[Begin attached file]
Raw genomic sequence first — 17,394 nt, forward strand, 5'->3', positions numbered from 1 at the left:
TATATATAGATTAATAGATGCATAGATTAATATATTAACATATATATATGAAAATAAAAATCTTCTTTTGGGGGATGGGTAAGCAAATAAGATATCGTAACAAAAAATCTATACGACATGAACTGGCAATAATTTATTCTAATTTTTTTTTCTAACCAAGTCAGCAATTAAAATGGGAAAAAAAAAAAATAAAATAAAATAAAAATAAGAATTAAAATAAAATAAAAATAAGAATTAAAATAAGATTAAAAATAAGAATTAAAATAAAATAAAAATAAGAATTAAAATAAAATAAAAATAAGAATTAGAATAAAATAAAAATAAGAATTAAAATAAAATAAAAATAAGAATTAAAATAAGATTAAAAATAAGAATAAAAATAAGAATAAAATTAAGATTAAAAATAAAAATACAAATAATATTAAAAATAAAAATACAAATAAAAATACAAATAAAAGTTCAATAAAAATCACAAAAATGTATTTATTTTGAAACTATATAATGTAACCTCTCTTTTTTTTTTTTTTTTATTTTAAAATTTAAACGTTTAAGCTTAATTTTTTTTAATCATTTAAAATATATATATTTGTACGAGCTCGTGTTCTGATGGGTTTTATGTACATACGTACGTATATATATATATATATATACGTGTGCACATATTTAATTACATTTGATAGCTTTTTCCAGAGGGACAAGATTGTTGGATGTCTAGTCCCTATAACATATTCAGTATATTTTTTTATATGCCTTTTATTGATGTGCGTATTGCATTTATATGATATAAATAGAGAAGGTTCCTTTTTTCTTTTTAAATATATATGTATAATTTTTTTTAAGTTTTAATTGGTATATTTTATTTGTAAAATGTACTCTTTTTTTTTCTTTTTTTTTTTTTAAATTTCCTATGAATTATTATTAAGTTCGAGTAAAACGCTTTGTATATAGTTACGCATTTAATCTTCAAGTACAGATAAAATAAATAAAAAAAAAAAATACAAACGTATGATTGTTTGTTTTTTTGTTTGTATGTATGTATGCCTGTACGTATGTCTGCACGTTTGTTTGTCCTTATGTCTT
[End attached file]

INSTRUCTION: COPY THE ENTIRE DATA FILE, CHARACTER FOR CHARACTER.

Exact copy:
Raw genomic sequence first — 17,394 nt, forward strand, 5'->3', positions numbered from 1 at the left:
TATATATAGATTAATAGATGCATAGATTAATATATTAACATATATATATGAAAATAAAAATCTTCTTTTGGGGGATGGGTAAGCAAATAAGATATCGTAACAAAAAATCTATACGACATGAACTGGCAATAATTTATTCTAATTTTTTTTTCTAACCAAGTCAGCAATTAAAATGGGAAAAAAAAAAAATAAAATAAAATAAAAATAAGAATTAAAATAAAATAAAAATAAGAATTAAAATAAGATTAAAAATAAGAATTAAAATAAAATAAAAATAAGAATTAAAATAAAATAAAAATAAGAATTAGAATAAAATAAAAATAAGAATTAAAATAAAATAAAAATAAGAATTAAAATAAGATTAAAAATAAGAATAAAAATAAGAATAAAATTAAGATTAAAAATAAAAATACAAATAATATTAAAAATAAAAATACAAATAAAAATACAAATAAAAGTTCAATAAAAATCACAAAAATGTATTTATTTTGAAACTATATAATGTAACCTCTCTTTTTTTTTTTTTTTTATTTTAAAATTTAAACGTTTAAGCTTAATTTTTTTTAATCATTTAAAATATATATATTTGTACGAGCTCGTGTTCTGATGGGTTTTATGTACATACGTACGTATATATATATATATATATACGTGTGCACATATTTAATTACATTTGATAGCTTTTTCCAGAGGGACAAGATTGTTGGATGTCTAGTCCCTATAACATATTCAGTATATTTTTTTATATGCCTTTTATTGATGTGCGTATTGCATTTATATGATATAAATAGAGAAGGTTCCTTTTTTCTTTTTAAATATATATGTATAATTTTTTTTAAGTTTTAATTGGTATATTTTATTTGTAAAATGTACTCTTTTTTTTTCTTTTTTTTTTTTTAAATTTCCTATGAATTATTATTAAGTTCGAGTAAAACGCTTTGTATATAGTTACGCATTTAATCTTCAAGTACAGATAAAATAAATAAAAAAAAAAAATACAAACGTATGATTGTTTGTTTTTTTGTTTGTATGTATGTATGCCTGTACGTATGTCTGCACGTTTGTTTGTCCTTATGTCTT